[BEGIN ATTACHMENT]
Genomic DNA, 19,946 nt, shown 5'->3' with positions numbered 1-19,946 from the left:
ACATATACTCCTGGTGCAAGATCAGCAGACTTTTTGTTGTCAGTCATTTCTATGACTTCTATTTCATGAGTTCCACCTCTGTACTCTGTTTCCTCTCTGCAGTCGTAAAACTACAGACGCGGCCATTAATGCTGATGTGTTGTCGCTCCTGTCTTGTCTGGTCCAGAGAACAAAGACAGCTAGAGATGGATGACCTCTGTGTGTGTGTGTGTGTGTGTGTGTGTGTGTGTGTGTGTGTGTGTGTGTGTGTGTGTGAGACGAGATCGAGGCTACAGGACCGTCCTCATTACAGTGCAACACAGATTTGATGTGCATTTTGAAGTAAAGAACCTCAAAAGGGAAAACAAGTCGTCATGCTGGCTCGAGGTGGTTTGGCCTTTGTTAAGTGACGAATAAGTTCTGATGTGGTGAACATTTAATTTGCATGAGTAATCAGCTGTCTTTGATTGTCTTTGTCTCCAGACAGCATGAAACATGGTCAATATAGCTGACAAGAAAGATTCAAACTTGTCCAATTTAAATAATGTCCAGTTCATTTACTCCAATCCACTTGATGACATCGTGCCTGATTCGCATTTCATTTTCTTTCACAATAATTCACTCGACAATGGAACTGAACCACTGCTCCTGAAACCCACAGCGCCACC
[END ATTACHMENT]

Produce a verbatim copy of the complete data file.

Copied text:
Genomic DNA, 19,946 nt, shown 5'->3' with positions numbered 1-19,946 from the left:
ACATATACTCCTGGTGCAAGATCAGCAGACTTTTTGTTGTCAGTCATTTCTATGACTTCTATTTCATGAGTTCCACCTCTGTACTCTGTTTCCTCTCTGCAGTCGTAAAACTACAGACGCGGCCATTAATGCTGATGTGTTGTCGCTCCTGTCTTGTCTGGTCCAGAGAACAAAGACAGCTAGAGATGGATGACCTCTGTGTGTGTGTGTGTGTGTGTGTGTGTGTGTGTGTGTGTGTGTGTGTGTGTGTGTGTGAGACGAGATCGAGGCTACAGGACCGTCCTCATTACAGTGCAACACAGATTTGATGTGCATTTTGAAGTAAAGAACCTCAAAAGGGAAAACAAGTCGTCATGCTGGCTCGAGGTGGTTTGGCCTTTGTTAAGTGACGAATAAGTTCTGATGTGGTGAACATTTAATTTGCATGAGTAATCAGCTGTCTTTGATTGTCTTTGTCTCCAGACAGCATGAAACATGGTCAATATAGCTGACAAGAAAGATTCAAACTTGTCCAATTTAAATAATGTCCAGTTCATTTACTCCAATCCACTTGATGACATCGTGCCTGATTCGCATTTCATTTTCTTTCACAATAATTCACTCGACAATGGAACTGAACCACTGCTCCTGAAACCCACAGCGCCACC